Apple, Tim Cook Tell Supreme Court There’s a ‘Moral Obligation’ to Save Dreamers From Deportation

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Apple, along with CEO Tim Cook and another top executive, filed a friend of the court brief on Wednesday, urging the Supreme Court to stop the Trump administration from ending the Obama-era DACA program that protected hundreds of thousands of young undocumented immigrants, known as Dreamers, from deportation.

The nine justices of the Supreme Court are expected to hear oral arguments in a lawsuit sometime this fall. Their ruling could impact what happens to the estimated 700,000 young undocumented immigrants living and working in the United States.

Apple has filed several briefs in support of DACA, which is short for Deferred Action for Childhood Arrivals, however Wednesday’s brief on marks the first time Cook and Deirdre O’Brien, Apple’s senior vice president of retail and people, have personally signed their names to a brief. Friend of the court briefs allow anyone with an interest in a case to submit information to the court.

“Our interest in this case is simple: We are distressed at the prospect of ripping our DACA colleagues from the fabric of our company,” Cook and O’Brien wrote in the brief. “This issue is a moral one: Our country made a deal with a highly vulnerable population interested in a bright future, and we should keep that deal.”

DACA lets the undocumented children of immigrants who came to the United States before the age of 16, and before 2007, to avoid deportation. Apple’s brief argues that if those protections go away, Apple and other companies will lose out on having talented employees who are already making a contribution across every sector.

Apple currently employees 443 Dreamers across 36 states. These employees are from 25 different countries. At Apple, they’re hardware and software engineers, technicians, retail store geniuses, and support specialists, according to the company. The brief also profiles Dreamer employees at Apple, along with input from their supervisors who describe the valuable contributions they’ve made to the company.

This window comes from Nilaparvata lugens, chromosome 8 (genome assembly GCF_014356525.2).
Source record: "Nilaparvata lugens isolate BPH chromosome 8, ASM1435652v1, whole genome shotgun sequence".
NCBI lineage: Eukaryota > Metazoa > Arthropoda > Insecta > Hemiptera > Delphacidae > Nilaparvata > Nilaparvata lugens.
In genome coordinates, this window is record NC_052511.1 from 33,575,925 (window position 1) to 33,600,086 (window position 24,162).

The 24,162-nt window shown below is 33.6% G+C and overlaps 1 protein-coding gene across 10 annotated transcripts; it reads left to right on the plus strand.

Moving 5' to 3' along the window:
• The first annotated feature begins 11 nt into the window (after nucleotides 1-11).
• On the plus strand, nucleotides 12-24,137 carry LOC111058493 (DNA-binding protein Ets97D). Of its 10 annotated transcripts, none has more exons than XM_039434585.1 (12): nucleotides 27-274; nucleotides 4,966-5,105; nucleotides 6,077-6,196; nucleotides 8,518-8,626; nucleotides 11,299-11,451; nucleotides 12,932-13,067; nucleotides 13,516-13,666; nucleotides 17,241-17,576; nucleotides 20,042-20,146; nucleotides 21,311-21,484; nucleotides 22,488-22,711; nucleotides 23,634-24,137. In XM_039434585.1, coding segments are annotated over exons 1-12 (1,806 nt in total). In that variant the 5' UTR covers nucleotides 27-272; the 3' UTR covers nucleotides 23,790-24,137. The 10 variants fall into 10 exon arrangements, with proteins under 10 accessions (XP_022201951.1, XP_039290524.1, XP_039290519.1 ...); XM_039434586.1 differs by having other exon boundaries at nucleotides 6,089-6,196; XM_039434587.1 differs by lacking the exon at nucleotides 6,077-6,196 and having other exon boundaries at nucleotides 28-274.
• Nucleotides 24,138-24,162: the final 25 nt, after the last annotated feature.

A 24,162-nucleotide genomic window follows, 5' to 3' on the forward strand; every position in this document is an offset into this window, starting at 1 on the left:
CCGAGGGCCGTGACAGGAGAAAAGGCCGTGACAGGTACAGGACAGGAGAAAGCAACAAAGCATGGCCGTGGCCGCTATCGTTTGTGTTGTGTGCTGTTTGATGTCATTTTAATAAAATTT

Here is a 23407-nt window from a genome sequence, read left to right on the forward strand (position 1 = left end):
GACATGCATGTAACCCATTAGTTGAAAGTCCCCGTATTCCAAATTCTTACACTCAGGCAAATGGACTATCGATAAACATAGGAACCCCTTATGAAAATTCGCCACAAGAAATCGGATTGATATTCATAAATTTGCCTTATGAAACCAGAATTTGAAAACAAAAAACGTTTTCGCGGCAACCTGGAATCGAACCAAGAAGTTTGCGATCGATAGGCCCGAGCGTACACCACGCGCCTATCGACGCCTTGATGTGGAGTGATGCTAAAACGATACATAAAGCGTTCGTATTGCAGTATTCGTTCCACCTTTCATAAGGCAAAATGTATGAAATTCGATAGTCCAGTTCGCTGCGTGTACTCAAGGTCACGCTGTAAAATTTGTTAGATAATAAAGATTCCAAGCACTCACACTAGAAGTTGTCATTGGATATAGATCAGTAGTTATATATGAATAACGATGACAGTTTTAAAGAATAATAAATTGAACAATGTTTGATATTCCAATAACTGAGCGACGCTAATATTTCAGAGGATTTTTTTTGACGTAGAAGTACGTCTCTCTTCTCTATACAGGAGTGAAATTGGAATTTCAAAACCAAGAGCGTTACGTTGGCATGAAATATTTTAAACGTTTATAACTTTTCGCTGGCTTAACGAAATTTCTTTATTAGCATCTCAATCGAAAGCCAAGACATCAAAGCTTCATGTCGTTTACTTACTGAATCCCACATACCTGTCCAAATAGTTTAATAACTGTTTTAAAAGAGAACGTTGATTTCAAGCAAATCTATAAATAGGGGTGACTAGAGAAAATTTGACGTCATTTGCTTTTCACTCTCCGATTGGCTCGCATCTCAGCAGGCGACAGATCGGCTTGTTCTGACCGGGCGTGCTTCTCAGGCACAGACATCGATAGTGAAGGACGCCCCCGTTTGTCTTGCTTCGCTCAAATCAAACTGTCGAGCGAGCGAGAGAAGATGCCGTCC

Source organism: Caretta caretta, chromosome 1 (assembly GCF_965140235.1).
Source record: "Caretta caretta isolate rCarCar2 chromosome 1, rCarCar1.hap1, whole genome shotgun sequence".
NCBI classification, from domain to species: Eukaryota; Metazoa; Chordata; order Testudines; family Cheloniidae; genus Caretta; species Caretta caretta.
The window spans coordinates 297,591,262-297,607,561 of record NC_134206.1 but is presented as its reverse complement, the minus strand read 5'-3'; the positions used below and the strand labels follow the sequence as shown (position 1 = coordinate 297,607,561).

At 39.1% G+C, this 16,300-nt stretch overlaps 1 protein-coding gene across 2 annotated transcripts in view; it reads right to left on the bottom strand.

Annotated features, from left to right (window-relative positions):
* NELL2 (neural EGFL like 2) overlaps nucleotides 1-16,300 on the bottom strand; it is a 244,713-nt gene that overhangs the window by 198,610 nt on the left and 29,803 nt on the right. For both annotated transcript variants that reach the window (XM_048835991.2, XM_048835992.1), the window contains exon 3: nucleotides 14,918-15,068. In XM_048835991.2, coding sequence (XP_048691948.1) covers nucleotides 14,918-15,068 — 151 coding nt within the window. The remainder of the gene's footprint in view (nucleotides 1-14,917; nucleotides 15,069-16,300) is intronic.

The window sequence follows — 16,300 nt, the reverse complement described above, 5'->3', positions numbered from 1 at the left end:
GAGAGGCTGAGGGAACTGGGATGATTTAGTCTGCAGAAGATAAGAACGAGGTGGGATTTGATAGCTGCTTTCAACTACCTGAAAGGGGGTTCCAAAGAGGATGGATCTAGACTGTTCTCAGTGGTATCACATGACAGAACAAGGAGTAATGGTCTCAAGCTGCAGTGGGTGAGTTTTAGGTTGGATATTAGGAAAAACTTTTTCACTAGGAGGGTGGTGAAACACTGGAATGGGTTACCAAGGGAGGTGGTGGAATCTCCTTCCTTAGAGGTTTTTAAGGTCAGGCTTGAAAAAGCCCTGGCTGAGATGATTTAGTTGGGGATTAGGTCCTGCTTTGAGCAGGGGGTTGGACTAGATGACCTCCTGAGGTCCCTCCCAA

“We did not hire them out of kindness or charity,” the filing says. “We did it because Dreamers embody Apple’s innovation strategy. They come from diverse backgrounds and display a wide range of skills and experiences that equip them to tackle problems from different perspectives.”

“They simply want the opportunity to work, meet their obligations to society, raise and support their families, and pursue the American dream,” Cook, O’Brien, and Apple say in the brief. “We collectively have a moral obligation to uphold our end of the bargain. When we do, our country will be richer for it.”

Cook has previously spoken out in support of DACA in tweets, interviews, and television appearances. He’s called it “the biggest issue of our time.”

Apple was founded in 1976 by Steve Jobs, Steve Wozniak, and Ron Wayne. Jobs, the son of a Syrian immigrant became an especially integral figure in the company’s resurgence, introducing industry-changing products, including the iPhone, iPod, and creating the App Store.

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